Eventually, Karen received a deportation agreement written in English. After crossing out several clauses and rewriting others, she signed with a fictitious name and, then, through a consul, got word to John who bought her a ticket to meet him in Turkey.
The following day she contacted me through Skype from a hotel in Istanbul. Sitting on her bed with John, she told me how the Israelis had searched and re-searched her luggage, and how she had watched as a male guard picked up her panties and sniffed them.
“You’re coughing,” I said. “You look like hell.”
“I’ve got a cold,” she explained. “We were wet from the water cannons. There was frost on the ground outside the jail and they left the cell windows open.” Guards, she said, ordered all prisoners to their feet for a head count every couple of hours, so there was little sleep to be had. Because the lights were often left on twenty-four hours a day, Karen and her cellmates protested one night by banging spoons on the metal door. A guard stormed into the cell wielding her ring of keys in their faces. They were animals, the guard screamed, not even human. When the group pointed to the list of prisoners’ rights posted on the wall, she informed them that since they were not Israeli, they had no rights. ‘“We make the rules’,” Karen quoted. ‘“You do not get anything I do not give you, see?’”
The prison’s rules would change constantly, she said. “Like with food—they would wheel it into the cell on a cart. We were allowed to serve ourselves the first day. They gave us a couple of loaves of stale bread and a can of tuna dumped on an old aluminum TV dinner tray.” The next meal, the guard barked at them, “You do not take. I give you food.” The following day, Karen was told to pass her plate to her cellmate who would get food for each of them. She told them to keep their food, and refused further meals. When she asked a guard for drinking water, she was handed a used plastic water bottle, and told to rinse it. “Constant mind games. They said I could make a call when I got there and then wouldn’t let me use the phone for two days.”
As she neared the end of her story, Karen described the man who sat next to her on the flight back to Turkey, an Israeli who had emigrated from New York. “He didn’t know much about Gaza. He said he wasn’t very political.”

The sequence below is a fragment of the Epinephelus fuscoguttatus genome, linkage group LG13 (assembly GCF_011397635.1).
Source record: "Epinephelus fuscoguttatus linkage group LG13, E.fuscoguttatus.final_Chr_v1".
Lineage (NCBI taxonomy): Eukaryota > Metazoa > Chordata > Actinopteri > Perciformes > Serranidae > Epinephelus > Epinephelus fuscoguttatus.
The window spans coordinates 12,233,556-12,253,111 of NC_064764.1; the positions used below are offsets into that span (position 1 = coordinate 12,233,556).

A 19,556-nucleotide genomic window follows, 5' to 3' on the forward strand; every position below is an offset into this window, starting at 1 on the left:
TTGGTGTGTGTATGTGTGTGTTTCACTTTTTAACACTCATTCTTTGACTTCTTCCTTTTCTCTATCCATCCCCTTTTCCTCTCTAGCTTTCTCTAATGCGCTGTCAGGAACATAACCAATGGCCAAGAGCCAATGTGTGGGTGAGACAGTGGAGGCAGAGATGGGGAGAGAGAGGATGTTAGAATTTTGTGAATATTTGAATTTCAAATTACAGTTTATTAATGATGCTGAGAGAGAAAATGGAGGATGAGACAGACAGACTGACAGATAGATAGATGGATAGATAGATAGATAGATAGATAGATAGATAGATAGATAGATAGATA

I was sympathetic, but frustrated and looking for a target. “Bullshit! Moving from New York to Israel is political.”
“Whoa! Keep talking like that and you’ll be on the next flotilla to Gaza.”
I responded with the worlds of the old beat poet, Gary Snyder: “The most radical thing you can do is stay home!”
Karen returned bearing gifts of contrition: a Turkish carpetbag and a pair of harem pants from the Grand Bazaar in Istanbul. She was elated and verging on manic her first day home, running errands and dashing several kilometres on foot. When the adrenaline wore off, she crashed into a heap and it took weeks to recover from what turned out to be a respiratory infection. My anger dissolved to guilt. I brewed hot water with chunks of peeled ginger and lemon, and stirred in dollops of honey. I brought her laptop to her room, showed her how to get into my Netflix account and download movies in bed.
When she was back on her feet, she seemed to slip into a kind of sadness. “What’s wrong with me?” she wondered out loud. “I feel sort of depressed and I have no right to be. What happened to me was nothing compared to what they face in Gaza.”
I could hear the echo of her long ago self: the girl who taught me to tie-dye, the girl who saved Mrs. O’Malley. “It’s just that…we raised all that money and then we lost the boat to the Israelis. And, what changed? Every time I read the news, it’s worse.”
I wished I could think of the right thing to say, the nurturing thing—the thing that Karen would say.
If I understand it correctly, in chaos theory, the butterfly effect is the sensitive dependence on initial conditions; where a small change at one place in a nonlinear system can result in large differences to a later state. Yesterday I googled the words “Volunteer,” “Vancouver,” and “Homeless.” In solidarity.